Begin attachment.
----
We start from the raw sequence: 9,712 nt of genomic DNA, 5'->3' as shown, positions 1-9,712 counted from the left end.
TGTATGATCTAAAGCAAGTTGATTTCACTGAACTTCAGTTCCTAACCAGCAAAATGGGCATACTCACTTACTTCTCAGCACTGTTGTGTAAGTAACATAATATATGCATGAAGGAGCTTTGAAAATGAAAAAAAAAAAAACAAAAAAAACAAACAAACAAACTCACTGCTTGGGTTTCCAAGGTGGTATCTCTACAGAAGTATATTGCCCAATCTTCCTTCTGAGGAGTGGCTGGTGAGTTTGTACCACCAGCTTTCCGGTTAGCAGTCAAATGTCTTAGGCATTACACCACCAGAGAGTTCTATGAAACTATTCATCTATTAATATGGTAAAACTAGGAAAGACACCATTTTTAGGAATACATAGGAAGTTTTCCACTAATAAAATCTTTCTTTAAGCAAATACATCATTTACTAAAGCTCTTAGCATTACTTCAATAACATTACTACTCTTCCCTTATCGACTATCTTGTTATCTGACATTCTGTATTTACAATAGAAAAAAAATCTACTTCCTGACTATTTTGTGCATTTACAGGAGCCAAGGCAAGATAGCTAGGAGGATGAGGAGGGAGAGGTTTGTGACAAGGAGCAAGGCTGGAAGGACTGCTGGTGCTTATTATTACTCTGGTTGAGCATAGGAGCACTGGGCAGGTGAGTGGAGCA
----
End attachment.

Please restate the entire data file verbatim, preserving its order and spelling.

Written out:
We start from the raw sequence: 9,712 nt of genomic DNA, 5'->3' as shown, positions 1-9,712 counted from the left end.
TGTATGATCTAAAGCAAGTTGATTTCACTGAACTTCAGTTCCTAACCAGCAAAATGGGCATACTCACTTACTTCTCAGCACTGTTGTGTAAGTAACATAATATATGCATGAAGGAGCTTTGAAAATGAAAAAAAAAAAAACAAAAAAAACAAACAAACAAACTCACTGCTTGGGTTTCCAAGGTGGTATCTCTACAGAAGTATATTGCCCAATCTTCCTTCTGAGGAGTGGCTGGTGAGTTTGTACCACCAGCTTTCCGGTTAGCAGTCAAATGTCTTAGGCATTACACCACCAGAGAGTTCTATGAAACTATTCATCTATTAATATGGTAAAACTAGGAAAGACACCATTTTTAGGAATACATAGGAAGTTTTCCACTAATAAAATCTTTCTTTAAGCAAATACATCATTTACTAAAGCTCTTAGCATTACTTCAATAACATTACTACTCTTCCCTTATCGACTATCTTGTTATCTGACATTCTGTATTTACAATAGAAAAAAAATCTACTTCCTGACTATTTTGTGCATTTACAGGAGCCAAGGCAAGATAGCTAGGAGGATGAGGAGGGAGAGGTTTGTGACAAGGAGCAAGGCTGGAAGGACTGCTGGTGCTTATTATTACTCTGGTTGAGCATAGGAGCACTGGGCAGGTGAGTGGAGCA